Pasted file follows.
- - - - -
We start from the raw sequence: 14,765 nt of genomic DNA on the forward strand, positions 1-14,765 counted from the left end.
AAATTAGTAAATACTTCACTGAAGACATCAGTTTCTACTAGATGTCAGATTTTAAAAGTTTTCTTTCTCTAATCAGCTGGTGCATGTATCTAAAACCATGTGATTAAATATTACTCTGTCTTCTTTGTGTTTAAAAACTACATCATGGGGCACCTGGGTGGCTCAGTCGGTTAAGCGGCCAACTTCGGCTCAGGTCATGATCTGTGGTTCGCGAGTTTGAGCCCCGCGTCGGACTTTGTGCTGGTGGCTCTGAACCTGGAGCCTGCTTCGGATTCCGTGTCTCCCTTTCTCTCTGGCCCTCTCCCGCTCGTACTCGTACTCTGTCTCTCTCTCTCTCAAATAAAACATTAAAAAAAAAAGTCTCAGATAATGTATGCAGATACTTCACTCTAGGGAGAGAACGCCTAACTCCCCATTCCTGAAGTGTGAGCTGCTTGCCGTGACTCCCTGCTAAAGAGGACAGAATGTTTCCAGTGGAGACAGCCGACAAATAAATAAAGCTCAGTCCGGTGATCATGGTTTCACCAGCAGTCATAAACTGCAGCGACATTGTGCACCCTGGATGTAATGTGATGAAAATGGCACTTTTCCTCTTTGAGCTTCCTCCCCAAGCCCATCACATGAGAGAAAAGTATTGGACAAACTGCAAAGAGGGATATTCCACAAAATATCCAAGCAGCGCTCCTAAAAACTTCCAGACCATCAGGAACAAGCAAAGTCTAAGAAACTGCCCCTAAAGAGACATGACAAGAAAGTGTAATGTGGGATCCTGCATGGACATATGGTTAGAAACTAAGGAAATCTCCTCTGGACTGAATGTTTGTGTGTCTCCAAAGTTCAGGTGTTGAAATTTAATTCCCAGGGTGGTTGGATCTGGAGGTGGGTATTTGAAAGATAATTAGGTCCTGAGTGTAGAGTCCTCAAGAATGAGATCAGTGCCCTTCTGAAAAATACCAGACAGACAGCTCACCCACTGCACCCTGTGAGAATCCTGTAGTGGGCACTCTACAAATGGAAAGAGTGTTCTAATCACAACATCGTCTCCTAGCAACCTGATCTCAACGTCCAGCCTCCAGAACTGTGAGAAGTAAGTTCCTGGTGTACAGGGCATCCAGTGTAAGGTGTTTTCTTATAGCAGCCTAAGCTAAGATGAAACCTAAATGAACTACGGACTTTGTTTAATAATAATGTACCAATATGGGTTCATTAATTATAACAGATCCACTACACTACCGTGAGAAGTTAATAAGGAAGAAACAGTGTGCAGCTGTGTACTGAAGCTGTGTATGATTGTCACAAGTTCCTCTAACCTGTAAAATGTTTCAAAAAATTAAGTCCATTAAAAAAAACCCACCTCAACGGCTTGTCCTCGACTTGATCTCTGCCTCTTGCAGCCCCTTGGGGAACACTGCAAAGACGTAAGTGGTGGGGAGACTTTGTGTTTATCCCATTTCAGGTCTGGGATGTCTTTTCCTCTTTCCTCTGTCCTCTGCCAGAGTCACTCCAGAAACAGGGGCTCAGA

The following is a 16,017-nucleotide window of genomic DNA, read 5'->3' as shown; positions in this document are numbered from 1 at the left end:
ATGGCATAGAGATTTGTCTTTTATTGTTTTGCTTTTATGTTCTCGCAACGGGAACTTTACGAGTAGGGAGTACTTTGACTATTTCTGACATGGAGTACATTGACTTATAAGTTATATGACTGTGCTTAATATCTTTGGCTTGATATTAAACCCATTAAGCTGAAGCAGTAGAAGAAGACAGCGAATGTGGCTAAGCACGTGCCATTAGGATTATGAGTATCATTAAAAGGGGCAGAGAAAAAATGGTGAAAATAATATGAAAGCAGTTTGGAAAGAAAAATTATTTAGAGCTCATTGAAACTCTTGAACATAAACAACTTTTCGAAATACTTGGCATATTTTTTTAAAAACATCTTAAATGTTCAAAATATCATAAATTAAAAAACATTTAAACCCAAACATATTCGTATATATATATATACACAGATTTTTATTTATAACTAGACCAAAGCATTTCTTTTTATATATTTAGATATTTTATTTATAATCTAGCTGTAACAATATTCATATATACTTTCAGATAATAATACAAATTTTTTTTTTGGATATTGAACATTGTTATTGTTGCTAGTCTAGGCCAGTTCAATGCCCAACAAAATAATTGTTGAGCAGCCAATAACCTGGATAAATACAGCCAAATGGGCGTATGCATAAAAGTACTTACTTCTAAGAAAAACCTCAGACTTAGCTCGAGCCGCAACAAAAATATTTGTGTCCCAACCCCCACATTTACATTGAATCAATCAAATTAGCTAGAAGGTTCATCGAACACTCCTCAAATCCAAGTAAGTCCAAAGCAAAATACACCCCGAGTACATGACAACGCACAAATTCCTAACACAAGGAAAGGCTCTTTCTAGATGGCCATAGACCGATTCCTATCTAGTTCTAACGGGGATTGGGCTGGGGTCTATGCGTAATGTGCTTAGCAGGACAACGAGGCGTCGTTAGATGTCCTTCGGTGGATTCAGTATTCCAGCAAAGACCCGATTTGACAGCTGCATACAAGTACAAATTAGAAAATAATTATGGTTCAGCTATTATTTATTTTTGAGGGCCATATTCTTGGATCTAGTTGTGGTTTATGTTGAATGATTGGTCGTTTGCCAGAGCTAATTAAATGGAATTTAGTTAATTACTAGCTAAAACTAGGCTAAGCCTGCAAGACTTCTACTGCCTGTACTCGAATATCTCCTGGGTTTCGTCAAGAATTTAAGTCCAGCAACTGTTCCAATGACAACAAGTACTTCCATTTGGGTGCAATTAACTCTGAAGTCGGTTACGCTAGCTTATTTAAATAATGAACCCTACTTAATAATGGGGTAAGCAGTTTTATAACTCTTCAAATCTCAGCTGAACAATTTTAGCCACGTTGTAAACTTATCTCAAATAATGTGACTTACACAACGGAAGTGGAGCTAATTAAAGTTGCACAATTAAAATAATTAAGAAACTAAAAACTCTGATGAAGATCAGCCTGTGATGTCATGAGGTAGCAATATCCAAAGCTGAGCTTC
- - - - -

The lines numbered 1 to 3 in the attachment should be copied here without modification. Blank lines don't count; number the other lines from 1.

We start from the raw sequence: 14,765 nt of genomic DNA on the forward strand, positions 1-14,765 counted from the left end.
AAATTAGTAAATACTTCACTGAAGACATCAGTTTCTACTAGATGTCAGATTTTAAAAGTTTTCTTTCTCTAATCAGCTGGTGCATGTATCTAAAACCATGTGATTAAATATTACTCTGTCTTCTTTGTGTTTAAAAACTACATCATGGGGCACCTGGGTGGCTCAGTCGGTTAAGCGGCCAACTTCGGCTCAGGTCATGATCTGTGGTTCGCGAGTTTGAGCCCCGCGTCGGACTTTGTGCTGGTGGCTCTGAACCTGGAGCCTGCTTCGGATTCCGTGTCTCCCTTTCTCTCTGGCCCTCTCCCGCTCGTACTCGTACTCTGTCTCTCTCTCTCTCAAATAAAACATTAAAAAAAAAAGTCTCAGATAATGTATGCAGATACTTCACTCTAGGGAGAGAACGCCTAACTCCCCATTCCTGAAGTGTGAGCTGCTTGCCGTGACTCCCTGCTAAAGAGGACAGAATGTTTCCAGTGGAGACAGCCGACAAATAAATAAAGCTCAGTCCGGTGATCATGGTTTCACCAGCAGTCATAAACTGCAGCGACATTGTGCACCCTGGATGTAATGTGATGAAAATGGCACTTTTCCTCTTTGAGCTTCCTCCCCAAGCCCATCACATGAGAGAAAAGTATTGGACAAACTGCAAAGAGGGATATTCCACAAAATATCCAAGCAGCGCTCCTAAAAACTTCCAGACCATCAGGAACAAGCAAAGTCTAAGAAACTGCCCCTAAAGAGACATGACAAGAAAGTGTAATGTGGGATCCTGCATGGACATATGGTTAGAAACTAAGGAAATCTCCTCTGGACTGAATGTTTGTGTGTCTCCAAAGTTCAGGTGTTGAAATTTAATTCCCAGGGTGGTTGGATCTGGAGGTGGGTATTTGAAAGATAATTAGGTCCTGAGTGTAGAGTCCTCAAGAATGAGATCAGTGCCCTTCTGAAAAATACCAGACAGACAGCTCACCCACTGCACCCTGTGAGAATCCTGTAGTGGGCACTCTACAAATGGAAAGAGTGTTCTAATCACAACATCGTCTCCTAGCAACCTGATCTCAACGTCCAGCCTCCAGAACTGTGAGAAGTAAGTTCCTGGTGTACAGGGCATCCAGTGTAAGGTGTTTTCTTATAGCAGCCTAAGCTAAGATGAAACCTAAATGAACTACGGACTTTGTTTAATAATAATGTACCAATATGGGTTCATTAATTATAACAGATCCACTACACTACCGTGAGAAGTTAATAAGGAAGAAACAGTGTGCAGCTGTGTACTGAAGCTGTGTATGATTGTCACAAGTTCCTCTAACCTGTAAAATGTTTCAAAAAATTAAGTCCATTAAAAAAAACCCACCTCAACGGCTTGTCCTCGACTTGATCTCTGCCTCTTGCAGCCCCTTGGGGAACACTGCAAAGACGTAAGTGGTGGGGAGACTTTGTGTTTATCCCATTTCAGGTCTGGGATGTCTTTTCCTCTTTCCTCTGTCCTCTGCCAGAGTCACTCCAGAAACAGGGGCTCAGA

The following is a 16,017-nucleotide window of genomic DNA, read 5'->3' as shown; positions in this document are numbered from 1 at the left end: